-classic case is the Oil Crisis, when the OPEC cartel used their oligopolist position to quintuple the price of oil virtually overnight * sent western economies into a tail spin * inflation, unemployment  stagflation (b) unintended shocks -when bad weather hurts crops it hurts countries who import food -the spread of inflation *Germans are very good about keeping their monetary supply under control in order to control inflation *but because their economy is linked to the Italians, French, and the British, who are less controlled, they can experience some inflationary pressures * Canadians experience the same problem because of their interconnectedness with the U.S. (3) governments like to control things -all of the above is anathema to domestic governments who love to control their domestic economy * pump it up right before election like Bush did * pump it up to keep election promises like Clinton did -economic forces means change while politicians like things to be stable * even those politicians who want change will be frustrated by economic forces because they bring change beyond their control III. The Political Paradox * On the one hand, the political logic of the anarchic international system encourages countries to pursue self-sufficiency (called autarky). On the other hand, economic logic punishes states that seek autarky eventually worsening their political position in the international system. A. Political incentives for Autarky 1) recall effects of anarchy * self-help * security dilemma * states must be prepared to check any other state's rise in power, and must not depend on any other state to do the dirty work for them 2) rely on your own army * rely on your own military industrial base * cannot lose any vital industries, and must not depend on others for those critical goods -this is the logic inspiring fears of dependence on Japanese electronics industry, eg. Michael Crichton's novel, Rising Sun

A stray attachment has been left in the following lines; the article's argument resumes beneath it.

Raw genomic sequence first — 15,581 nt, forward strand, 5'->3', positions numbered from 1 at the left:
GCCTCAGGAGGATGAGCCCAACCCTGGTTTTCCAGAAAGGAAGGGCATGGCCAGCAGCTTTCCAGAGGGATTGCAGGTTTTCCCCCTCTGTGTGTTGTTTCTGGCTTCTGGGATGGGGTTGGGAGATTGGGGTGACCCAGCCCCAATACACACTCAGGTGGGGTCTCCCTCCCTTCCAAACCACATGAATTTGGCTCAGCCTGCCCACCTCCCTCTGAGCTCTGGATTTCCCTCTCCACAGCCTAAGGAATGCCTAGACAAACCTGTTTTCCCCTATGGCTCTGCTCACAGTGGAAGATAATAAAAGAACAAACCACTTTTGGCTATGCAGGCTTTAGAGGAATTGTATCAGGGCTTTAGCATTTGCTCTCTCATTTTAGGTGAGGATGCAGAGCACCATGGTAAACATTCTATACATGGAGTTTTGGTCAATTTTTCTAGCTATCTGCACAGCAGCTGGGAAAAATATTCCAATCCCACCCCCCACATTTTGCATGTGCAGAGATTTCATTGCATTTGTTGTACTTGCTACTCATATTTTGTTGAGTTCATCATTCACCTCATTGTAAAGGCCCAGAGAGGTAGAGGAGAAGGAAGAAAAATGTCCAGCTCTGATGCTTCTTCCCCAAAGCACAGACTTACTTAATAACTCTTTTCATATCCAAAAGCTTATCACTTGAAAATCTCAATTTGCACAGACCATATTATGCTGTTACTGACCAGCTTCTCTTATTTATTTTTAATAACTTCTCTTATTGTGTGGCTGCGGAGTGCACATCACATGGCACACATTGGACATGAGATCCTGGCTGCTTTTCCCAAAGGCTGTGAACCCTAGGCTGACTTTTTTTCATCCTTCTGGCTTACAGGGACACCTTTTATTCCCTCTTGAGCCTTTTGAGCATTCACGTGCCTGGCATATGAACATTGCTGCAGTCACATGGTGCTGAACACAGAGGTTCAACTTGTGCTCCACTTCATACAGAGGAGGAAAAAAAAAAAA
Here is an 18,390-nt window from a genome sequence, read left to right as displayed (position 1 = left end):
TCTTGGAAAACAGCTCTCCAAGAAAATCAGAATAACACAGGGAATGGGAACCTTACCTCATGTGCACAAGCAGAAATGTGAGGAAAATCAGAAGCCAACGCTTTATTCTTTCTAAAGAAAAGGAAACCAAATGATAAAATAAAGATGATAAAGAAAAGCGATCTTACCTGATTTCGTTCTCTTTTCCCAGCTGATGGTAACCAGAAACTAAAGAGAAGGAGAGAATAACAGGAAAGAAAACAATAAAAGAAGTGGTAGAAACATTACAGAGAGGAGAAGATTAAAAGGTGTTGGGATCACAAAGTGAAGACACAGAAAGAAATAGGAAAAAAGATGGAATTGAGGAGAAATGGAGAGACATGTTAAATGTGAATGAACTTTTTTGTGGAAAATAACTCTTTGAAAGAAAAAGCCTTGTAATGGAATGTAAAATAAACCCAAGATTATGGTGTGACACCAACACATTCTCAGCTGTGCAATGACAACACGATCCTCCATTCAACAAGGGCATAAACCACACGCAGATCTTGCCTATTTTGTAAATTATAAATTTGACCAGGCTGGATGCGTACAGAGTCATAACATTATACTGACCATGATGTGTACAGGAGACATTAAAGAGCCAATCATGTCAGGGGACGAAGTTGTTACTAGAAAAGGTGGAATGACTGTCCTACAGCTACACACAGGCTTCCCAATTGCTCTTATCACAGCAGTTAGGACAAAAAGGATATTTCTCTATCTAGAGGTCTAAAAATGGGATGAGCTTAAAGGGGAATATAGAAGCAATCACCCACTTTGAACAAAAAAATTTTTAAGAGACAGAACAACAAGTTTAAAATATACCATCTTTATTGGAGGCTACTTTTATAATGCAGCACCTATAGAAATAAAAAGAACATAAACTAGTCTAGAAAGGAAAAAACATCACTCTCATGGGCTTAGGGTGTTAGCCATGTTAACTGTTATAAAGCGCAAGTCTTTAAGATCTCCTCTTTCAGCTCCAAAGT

3) worry about any cooperation with another country which may invoke the relative gains problem * according to economic theory, economic cooperation produces absolute gains for both sides * however, even though both sides are gaining absolutely, one side may be gaining relatively more than another * over time, the country that gains more relatively will out strip the other country -Britain's economy grew at an average say 3% since WWI. Not bad -Japan and Germany's economy grew at an average of say 5% since the same time. -Britain is a backwater and Japan and Germany are economic powerhouses * therefore countries will worry about any integration into the world economy that will benefit other countries relatively more 4) in economic terms, these factors encourage a state to seek autarky selfsufficiency * the pioneer ideal where you make everything you need for yourself * if you could pull this off in the international system, you would be insulated from most but not all of the negative effects of anarchy B. Economic penalty of Autarky 1) the problem is that states which pursue such a strategy will be punished for it by the logic of economics -they will experience lower growth rates -standards of living will go down 2) Albania during the Cold War is a good example * Burma or Myanmar now is an excellent example * basically they are driving themselves back into the economic stone age by withdrawing from the world economy -if it weren't for their drug traffic, Myanmar would be a basket case 3) this reintroduces the relative gains problem * since other countries will be growing so fast, the autarkic country will fall hopelessly behind * not just wealth: also access to emerging technologies, a big factor in military power *so ironically, the country will eventually be in an even more vulnerable position in the international system. -unless no one cares about it (eg. Albania), the country could be a prey to regional ambitions